Jan van der Hoeven (9 February 1801[1] – 10 March 1868) was a Dutch zoologist. His most famous book is "Handboek der Dierkunde" (1827–1833), translated into German and English (by prof. Clark). He wrote as readily about crocodiles as about butterflies, lancelets and lemurs. His research on the nautilus resulted in the discovery of a secondary sexual organ of unknown function which was then named after him as Hoeven's organ or Van der Hoeven's organ.[2]Contents1 Biography 2 References 3 Further reading 4 Works 5 External linksBiography[edit] Jan van der Hoeven came from a wealthy family of merchants in Rotterdam. In 1819 he moved to Leiden. In 1822 he got a degree in physics and in 1824 in medicine. After a visit to Paris he started working as a family doctor in Rotterdam, but in 1826 he was appointed Professor of Zoology and Mineralogy at the University of Leiden. He married in that year to Anna van Stolk
[...More...]

"Jan Van Der Hoeven" on:
Wikipedia
Google
Yahoo

picture info

Tarsiiformes
See text Tarsiiformes
Tarsiiformes
are a group of primates that once ranged across Europe, northern Africa, Asia, and North America, but whose extant species are all found in the islands of Southeast Asia. Tarsiers (family Tarsiidae) are the only living members of the infraorder, and also include the extinct Tarsius eocaenus from the Eocene[2] and Tarsius thailandicus from the Miocene.[3] Two extinct genera, Xanthorhysis and Afrotarsius, are considered to be close relatives of the living tarsiers and are generally classified within Tarsiiformes, with the former grouped within family Tarsiidae and the latter listed as incertae sedis (undefined).[2] Omomyids are generally considered to be extinct relatives, or even ancestors, of the living tarsiers and are often classified within Tarsiiformes
[...More...]

"Tarsiiformes" on:
Wikipedia
Google
Yahoo

picture info

Cenozoic Era
The Cenozoic
Cenozoic
Era ( /ˌsiːnəˈzoʊɪk, ˌsɛ-/)[1][2] is the current geological era, covering the period from 66 million years ago to the present day. The Cenozoic
Cenozoic
is also known as the Age of Mammals, because of the large mammals that dominate it. The continents also moved into their current positions during this era.Contents1 Nomenclature 2 Divisions2.1 Paleogene Period 2.2 Neogene 2.3 Quaternary3 Animal life 4 Tectonics 5 Climate 6 Life 7 See also 8 References 9 Bibliography 10 External linksNomenclature[edit] Cenozoic, meaning "new life," is derived from Greek καινός kainós "new," and ζωή zōḗ "life."[3] The era is also known as the Cænozoic, Caenozoic, or Cainozoic
[...More...]

"Cenozoic Era" on:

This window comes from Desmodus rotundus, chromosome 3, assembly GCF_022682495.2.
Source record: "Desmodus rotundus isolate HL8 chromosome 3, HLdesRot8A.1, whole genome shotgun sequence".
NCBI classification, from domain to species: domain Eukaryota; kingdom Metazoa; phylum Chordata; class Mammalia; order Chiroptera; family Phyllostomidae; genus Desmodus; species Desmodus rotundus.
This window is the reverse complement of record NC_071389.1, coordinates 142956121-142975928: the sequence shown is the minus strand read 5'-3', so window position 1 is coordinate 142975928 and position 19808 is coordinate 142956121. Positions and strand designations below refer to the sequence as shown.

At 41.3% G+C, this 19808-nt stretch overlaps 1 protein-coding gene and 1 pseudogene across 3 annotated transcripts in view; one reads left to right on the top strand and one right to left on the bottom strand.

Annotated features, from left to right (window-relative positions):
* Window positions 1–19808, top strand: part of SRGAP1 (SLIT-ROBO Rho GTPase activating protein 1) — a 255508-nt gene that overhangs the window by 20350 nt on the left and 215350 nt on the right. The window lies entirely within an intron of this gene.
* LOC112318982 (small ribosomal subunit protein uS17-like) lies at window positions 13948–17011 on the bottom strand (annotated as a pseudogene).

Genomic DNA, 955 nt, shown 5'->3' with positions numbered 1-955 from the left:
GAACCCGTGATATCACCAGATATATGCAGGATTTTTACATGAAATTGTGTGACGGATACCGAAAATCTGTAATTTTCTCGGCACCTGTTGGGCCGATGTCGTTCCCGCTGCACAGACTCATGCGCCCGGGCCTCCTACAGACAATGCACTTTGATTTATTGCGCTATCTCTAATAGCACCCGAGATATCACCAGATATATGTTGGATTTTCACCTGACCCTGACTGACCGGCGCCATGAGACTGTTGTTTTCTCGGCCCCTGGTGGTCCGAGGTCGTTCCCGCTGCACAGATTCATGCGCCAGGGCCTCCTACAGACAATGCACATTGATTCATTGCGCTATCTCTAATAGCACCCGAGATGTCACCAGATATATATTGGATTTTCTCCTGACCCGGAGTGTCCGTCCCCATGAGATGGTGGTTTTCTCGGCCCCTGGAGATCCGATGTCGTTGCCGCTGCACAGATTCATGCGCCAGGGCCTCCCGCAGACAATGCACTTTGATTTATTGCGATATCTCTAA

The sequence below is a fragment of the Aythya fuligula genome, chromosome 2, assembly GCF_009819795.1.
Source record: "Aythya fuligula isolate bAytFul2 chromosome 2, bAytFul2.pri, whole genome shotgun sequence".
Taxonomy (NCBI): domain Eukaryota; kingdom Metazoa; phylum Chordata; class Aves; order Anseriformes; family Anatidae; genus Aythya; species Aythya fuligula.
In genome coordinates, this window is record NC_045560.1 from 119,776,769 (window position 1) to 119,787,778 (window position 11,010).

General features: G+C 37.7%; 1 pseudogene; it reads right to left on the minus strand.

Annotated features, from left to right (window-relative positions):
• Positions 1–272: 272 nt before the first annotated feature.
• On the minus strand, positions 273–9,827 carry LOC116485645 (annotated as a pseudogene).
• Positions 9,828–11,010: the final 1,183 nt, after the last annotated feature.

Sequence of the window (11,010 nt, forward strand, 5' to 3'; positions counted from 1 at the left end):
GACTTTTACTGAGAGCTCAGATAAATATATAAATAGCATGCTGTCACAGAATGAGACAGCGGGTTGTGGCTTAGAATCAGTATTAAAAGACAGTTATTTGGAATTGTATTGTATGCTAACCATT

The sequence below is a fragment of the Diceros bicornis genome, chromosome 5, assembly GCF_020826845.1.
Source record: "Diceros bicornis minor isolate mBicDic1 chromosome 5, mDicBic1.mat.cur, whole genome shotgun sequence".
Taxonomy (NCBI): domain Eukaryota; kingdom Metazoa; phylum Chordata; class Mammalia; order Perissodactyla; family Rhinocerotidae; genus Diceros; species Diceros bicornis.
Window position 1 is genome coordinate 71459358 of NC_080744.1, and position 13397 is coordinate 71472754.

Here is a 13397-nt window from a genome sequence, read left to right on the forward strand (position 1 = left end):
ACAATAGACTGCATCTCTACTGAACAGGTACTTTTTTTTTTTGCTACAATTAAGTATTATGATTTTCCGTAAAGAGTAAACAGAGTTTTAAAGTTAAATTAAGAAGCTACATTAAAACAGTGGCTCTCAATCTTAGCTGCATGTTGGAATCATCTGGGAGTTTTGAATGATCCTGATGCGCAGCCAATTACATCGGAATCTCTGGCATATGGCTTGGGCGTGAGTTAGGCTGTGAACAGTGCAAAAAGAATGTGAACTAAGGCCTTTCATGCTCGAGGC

Wikipedia
Google
Yahoo

picture info

Ancient Greek
The Ancient Greek language
Greek language
includes the forms of Greek used in ancient Greece
Greece
and the ancient world from around the 9th century BC to the 6th century AD. It is often roughly divided into the Archaic period (9th to 6th centuries BC), Classical period (5th and 4th centuries BC), and Hellenistic period
Hellenistic period
(Koine Greek, 3rd century BC to the 4th century AD). It is antedated in the second millennium BC by Mycenaean Greek and succeeded by medieval Greek. Koine is regarded as a separate historical stage of its own, although in its earliest form it closely resembled Attic Greek
Attic Greek
and in its latest form it approaches Medieval Greek
[...More...]

"Ancient Greek" on:
Wikipedia
Google
Yahoo

picture info

Robert Hoffstetter
Robert Julien Hoffstetter (11 June 1908 – 29 December 1999) was a 20th-century taxonomist who was influential in categorizing reptiles.[1] He labeled the Bolyeriidae
Bolyeriidae
and Madtsoiidae
Madtsoiidae
family of snakes. References[edit]^ "EN MEMORIA DEL PROFESOR ROBERT HOFFSTETTER (1908-1999)" (PDF). Bull. Inst. fr. études andines. 29 (1): 139
[...More...]

"Robert Hoffstetter" on:
Wikipedia
Google
Yahoo

picture info

Paleoanthropology
Paleoanthropology
Paleoanthropology
or paleo-anthropology is a branch of archaeology with a human focus, which seeks to understand the early development of anatomically modern humans, a process known as hominization, through the reconstruction of evolutionary kinship lines within the family Hominidae, working from biological evidence (such as petrified skeletal remains, bone fragments, footprints) and cultural evidence (such as stone tools, artifacts, and settlement localities).[1][2] The field draws from and combines paleontology, biological anthropology, and cultural anthropology
[...More...]

"Paleoanthropology" on:
Wikipedia
Google
Yahoo
.